CQC: health and socal care integration can save £2bn a year

Improved joint working between health and social care to reduce emergency hospital admissions for pensioners could help save £2bn annually from NHS budgets in England, the Care Quality Commission said today.

The Care Quality Commission’s first annual State of Care report to parliament said the saving could be achieved if all local areas reduced levels of emergency admissions and resulting bed days for people aged over 75 to the level of the best performers.

However, it said this would require a “considerable redesign” of services to integrate health and social care.

The report is the first by a regulator to analyse data across health and social care.

The CQC praised improvements in the number of people being supported to live independently at home, and in access to services to prevent hospital admissions and help people return home from hospital more quickly.

But it warned that the national picture of improvement masked considerable variation locally and that there needed to be a major acceleration in joining up health and social care services.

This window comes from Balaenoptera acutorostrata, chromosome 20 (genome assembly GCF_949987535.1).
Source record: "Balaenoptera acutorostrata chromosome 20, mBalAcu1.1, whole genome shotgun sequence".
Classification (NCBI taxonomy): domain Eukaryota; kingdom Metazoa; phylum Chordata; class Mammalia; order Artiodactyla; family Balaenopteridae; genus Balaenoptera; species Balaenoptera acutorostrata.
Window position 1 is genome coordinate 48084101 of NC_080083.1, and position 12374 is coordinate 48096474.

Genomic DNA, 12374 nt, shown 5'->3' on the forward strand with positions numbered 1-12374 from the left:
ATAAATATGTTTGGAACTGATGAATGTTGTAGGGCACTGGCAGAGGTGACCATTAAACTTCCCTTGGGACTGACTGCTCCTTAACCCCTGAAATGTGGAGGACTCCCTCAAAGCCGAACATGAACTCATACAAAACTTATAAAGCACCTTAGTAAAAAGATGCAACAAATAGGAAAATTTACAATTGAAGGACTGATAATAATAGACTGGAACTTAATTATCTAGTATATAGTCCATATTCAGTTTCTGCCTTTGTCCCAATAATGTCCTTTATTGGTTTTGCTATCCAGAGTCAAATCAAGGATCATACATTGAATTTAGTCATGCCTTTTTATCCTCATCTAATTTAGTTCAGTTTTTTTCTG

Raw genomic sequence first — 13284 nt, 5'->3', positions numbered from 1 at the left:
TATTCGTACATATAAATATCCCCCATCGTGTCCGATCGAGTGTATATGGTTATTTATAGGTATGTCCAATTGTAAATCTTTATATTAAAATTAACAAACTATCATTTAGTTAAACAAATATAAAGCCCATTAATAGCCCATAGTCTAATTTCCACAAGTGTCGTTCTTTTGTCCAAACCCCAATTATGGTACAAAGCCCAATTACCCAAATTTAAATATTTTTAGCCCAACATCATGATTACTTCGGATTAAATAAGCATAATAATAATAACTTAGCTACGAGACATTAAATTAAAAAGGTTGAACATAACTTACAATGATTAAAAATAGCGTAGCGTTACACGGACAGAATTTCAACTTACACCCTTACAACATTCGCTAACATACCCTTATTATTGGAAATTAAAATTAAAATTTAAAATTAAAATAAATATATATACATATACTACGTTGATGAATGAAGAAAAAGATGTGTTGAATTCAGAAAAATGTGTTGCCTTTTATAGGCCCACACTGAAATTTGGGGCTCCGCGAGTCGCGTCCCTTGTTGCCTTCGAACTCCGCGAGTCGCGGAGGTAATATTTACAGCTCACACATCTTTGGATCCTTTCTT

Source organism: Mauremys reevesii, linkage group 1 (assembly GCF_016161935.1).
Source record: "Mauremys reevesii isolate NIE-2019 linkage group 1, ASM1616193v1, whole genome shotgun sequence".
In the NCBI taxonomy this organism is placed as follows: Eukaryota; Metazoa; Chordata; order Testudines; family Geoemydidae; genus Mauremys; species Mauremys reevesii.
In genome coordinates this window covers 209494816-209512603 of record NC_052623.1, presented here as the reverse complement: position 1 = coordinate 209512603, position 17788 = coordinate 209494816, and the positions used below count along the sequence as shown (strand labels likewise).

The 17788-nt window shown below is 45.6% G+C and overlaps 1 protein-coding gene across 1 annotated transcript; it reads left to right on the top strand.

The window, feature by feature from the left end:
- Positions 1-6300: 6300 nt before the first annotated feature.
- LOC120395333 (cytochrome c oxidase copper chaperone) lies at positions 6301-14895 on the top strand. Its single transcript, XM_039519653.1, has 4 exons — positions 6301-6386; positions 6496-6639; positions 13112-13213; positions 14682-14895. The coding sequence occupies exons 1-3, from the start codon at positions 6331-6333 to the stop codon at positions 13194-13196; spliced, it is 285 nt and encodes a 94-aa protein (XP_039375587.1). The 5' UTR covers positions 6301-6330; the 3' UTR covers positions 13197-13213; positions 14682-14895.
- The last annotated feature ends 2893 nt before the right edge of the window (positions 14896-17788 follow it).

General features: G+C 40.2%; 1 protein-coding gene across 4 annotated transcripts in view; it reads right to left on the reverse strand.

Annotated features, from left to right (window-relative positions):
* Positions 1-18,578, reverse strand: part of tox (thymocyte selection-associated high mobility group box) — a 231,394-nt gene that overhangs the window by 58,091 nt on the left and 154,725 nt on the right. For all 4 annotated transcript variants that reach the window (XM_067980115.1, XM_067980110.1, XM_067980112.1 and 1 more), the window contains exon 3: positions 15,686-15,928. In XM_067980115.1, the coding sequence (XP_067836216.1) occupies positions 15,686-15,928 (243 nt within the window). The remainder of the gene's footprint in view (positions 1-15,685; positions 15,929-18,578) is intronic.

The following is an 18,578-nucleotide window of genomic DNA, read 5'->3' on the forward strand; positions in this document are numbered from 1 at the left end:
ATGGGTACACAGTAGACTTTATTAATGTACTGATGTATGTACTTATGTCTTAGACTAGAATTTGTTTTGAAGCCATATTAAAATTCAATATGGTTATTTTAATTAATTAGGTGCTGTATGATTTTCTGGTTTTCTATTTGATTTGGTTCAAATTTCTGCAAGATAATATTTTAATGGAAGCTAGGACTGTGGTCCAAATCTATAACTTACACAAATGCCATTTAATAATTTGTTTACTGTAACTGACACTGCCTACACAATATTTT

Among other headline statistics the CQC said that:

• There is a three-fold variation in the extent to which councils place older people in long-term residential care.

• There is a 30-fold variation in the numbers of people whose discharge from hospital is delayed meaning that in some areas expensive hospital-based treatment is over-used.

CQC’s interim chair, Jo Williams, warned: “We all know that the context is changing. Trends such as increasing demand and rising expectations will be exacerbated by pressure on finances.

“That means we cannot go on as we are. To cope, we need some radical changes in the way that we organise and deliver services.”

Reacting to the report Jo Webber, the NHS Confederation’s deputy director of policy, said: “Councils and NHS trusts recognise the role they play in providing a more integrated model of health and social care.

“As more care is moved into community settings, it is crucial to maintain effective communications between health and social care workers to keep the number of unnecessary hospital admissions to a minimum and ensure appropriate safeguarding measures are being carried out.”

The CQC today also published a five-year strategic plan, which sets out what it wants to achieve for people using health and social care services and how it will go about it.

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